Tukua Kia Rere! Maori Adult Students Succeeding at University
Williams, D. C. (Tina). (2010). Tukua Kia Rere! Maori Adult Students Succeeding at University (Thesis, Doctor of Philosophy (PhD)). University of Waikato, Hamilton, New Zealand. Retrieved from http://hdl.handle.net/10289/5151
Permanent Research Commons link: http://hdl.handle.net/10289/5151
A considerable amount of research has focussed on Māori underachievement in mainstream education. There is, however, much less research that celebrates Māori academic success. Even less has been written about the experiences of adult Māori students who return to study long after leaving school and go on to become academically successful in higher education. This study contributes to the growing body of knowledge regarding Māori academic success at university. It sought to explore the experiences of sixteen adult Māori students who entered university via special admission and went on to attain undergraduate degrees. The study examined the challenges that these individual’s experienced on their way to becoming academically successful and identified the main factors that helped them to achieve educational success. An overarching Kaupapa Māori theoretical framework was employed in this study. A qualitative research methodology was implemented and Kaupapa Māori research principles informed both the research processes and the interpretation of research outcomes. The findings suggest four major factors contributed to the success of the participants in this study: a strong determination to succeed (whāia te iti kahurangi), the extended family (whānau), strong social support networks with peers and faculty (whakawhanaungatanga) and Te Ao Māori (the Māori World). However, some of these same factors were also found to hinder academic success in the university setting. The Manu Tukutuku (kite) model was developed directly from the research findings. In addition to providing a theoretical frame for understanding the experiences of Māori special admission students at university, this model also provides a useful ‘toolkit’ for those wanting to support Māori students within the university context. The implications of this study suggest that New Zealand Universities can better support Māori special admission students by being more inclusive of their cultural capital, by eliminating racism and discrimination in the university environment and by fostering better relationships between staff and students. Creating opportunities for Māori students to develop social networks at University was also identified as important.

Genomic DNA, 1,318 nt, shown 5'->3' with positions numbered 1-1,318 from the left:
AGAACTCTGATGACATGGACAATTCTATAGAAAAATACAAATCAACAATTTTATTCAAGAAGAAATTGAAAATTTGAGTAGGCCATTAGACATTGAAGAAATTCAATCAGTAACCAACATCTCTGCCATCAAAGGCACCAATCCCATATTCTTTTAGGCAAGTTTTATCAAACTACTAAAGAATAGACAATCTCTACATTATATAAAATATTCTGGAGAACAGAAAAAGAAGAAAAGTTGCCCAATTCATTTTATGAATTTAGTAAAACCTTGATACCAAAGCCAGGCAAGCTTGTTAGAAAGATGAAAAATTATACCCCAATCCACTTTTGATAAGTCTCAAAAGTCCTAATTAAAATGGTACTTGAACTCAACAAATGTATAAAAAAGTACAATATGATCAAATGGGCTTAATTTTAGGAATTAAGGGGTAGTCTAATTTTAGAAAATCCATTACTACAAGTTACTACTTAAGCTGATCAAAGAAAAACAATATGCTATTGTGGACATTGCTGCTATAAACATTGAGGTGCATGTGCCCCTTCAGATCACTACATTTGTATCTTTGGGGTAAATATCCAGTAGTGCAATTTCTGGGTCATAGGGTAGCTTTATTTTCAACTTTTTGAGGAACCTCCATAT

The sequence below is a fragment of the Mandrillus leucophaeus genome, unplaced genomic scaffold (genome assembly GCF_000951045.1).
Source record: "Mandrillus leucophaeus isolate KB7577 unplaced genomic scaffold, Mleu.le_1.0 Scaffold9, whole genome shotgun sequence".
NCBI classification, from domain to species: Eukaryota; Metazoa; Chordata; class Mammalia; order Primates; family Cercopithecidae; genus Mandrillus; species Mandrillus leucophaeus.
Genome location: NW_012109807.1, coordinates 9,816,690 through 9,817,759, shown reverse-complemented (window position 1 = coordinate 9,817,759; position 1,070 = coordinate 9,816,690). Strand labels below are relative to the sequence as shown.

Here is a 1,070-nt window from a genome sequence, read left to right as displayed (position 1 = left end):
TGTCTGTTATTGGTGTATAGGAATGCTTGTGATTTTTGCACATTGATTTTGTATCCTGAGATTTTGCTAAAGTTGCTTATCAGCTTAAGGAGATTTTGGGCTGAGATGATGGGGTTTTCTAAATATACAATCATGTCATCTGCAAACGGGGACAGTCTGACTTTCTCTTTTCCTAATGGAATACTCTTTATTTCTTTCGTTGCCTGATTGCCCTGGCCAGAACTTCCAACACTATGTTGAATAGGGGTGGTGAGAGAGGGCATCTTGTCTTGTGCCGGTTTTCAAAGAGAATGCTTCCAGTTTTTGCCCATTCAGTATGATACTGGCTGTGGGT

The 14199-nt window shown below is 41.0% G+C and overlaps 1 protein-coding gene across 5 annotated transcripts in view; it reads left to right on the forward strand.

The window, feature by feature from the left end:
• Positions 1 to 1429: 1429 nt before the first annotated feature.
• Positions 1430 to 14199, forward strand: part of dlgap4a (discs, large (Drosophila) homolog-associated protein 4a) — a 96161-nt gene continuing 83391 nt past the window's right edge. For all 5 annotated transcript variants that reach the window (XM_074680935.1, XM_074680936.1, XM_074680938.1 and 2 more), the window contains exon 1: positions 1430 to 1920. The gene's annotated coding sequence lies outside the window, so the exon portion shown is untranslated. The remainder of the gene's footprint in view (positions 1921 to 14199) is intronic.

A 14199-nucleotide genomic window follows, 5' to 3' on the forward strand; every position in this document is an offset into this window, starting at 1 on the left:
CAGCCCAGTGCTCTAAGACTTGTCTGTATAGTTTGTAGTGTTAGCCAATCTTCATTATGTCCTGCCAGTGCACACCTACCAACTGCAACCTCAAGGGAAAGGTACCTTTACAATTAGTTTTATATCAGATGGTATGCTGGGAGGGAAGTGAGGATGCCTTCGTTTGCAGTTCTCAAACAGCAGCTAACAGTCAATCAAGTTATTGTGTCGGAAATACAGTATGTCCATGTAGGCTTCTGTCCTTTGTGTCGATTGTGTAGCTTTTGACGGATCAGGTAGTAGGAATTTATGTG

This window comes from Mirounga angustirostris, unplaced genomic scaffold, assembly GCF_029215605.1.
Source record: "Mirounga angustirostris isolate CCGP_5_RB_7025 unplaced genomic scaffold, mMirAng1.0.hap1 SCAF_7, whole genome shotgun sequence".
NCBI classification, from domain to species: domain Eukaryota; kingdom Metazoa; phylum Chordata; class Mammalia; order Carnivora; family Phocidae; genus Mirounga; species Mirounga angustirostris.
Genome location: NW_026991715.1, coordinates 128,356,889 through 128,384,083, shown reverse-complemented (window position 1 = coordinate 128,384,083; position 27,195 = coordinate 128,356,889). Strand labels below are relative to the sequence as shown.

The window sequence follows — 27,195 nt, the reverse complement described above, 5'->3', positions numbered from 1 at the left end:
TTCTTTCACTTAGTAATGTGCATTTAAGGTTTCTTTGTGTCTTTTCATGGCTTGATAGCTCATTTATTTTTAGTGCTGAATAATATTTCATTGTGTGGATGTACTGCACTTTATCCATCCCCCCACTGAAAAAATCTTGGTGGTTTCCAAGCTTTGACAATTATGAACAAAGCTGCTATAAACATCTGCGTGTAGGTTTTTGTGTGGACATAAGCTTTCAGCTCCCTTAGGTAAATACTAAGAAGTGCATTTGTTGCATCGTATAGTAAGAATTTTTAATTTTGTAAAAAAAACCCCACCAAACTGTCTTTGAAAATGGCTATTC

University of Waikato
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